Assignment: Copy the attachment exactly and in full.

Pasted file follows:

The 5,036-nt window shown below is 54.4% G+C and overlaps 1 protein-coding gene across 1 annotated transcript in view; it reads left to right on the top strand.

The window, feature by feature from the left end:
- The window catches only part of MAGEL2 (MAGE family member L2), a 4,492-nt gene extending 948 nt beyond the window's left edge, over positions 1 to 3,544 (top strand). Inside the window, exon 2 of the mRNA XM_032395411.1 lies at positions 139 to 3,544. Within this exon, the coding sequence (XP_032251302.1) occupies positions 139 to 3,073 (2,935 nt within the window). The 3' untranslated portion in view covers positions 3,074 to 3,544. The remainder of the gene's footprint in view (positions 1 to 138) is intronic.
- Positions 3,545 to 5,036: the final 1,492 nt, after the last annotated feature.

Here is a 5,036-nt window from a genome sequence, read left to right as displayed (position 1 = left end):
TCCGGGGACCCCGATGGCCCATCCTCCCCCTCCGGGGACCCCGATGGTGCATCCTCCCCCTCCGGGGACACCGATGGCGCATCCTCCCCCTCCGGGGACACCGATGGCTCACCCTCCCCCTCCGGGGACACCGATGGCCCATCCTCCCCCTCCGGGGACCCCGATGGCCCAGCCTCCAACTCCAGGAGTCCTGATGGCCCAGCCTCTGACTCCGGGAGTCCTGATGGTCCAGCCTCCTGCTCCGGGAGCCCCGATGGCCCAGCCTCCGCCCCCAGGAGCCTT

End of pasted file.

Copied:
The 5,036-nt window shown below is 54.4% G+C and overlaps 1 protein-coding gene across 1 annotated transcript in view; it reads left to right on the top strand.

The window, feature by feature from the left end:
- The window catches only part of MAGEL2 (MAGE family member L2), a 4,492-nt gene extending 948 nt beyond the window's left edge, over positions 1 to 3,544 (top strand). Inside the window, exon 2 of the mRNA XM_032395411.1 lies at positions 139 to 3,544. Within this exon, the coding sequence (XP_032251302.1) occupies positions 139 to 3,073 (2,935 nt within the window). The 3' untranslated portion in view covers positions 3,074 to 3,544. The remainder of the gene's footprint in view (positions 1 to 138) is intronic.
- Positions 3,545 to 5,036: the final 1,492 nt, after the last annotated feature.

Here is a 5,036-nt window from a genome sequence, read left to right as displayed (position 1 = left end):
TCCGGGGACCCCGATGGCCCATCCTCCCCCTCCGGGGACCCCGATGGTGCATCCTCCCCCTCCGGGGACACCGATGGCGCATCCTCCCCCTCCGGGGACACCGATGGCTCACCCTCCCCCTCCGGGGACACCGATGGCCCATCCTCCCCCTCCGGGGACCCCGATGGCCCAGCCTCCAACTCCAGGAGTCCTGATGGCCCAGCCTCTGACTCCGGGAGTCCTGATGGTCCAGCCTCCTGCTCCGGGAGCCCCGATGGCCCAGCCTCCGCCCCCAGGAGCCTT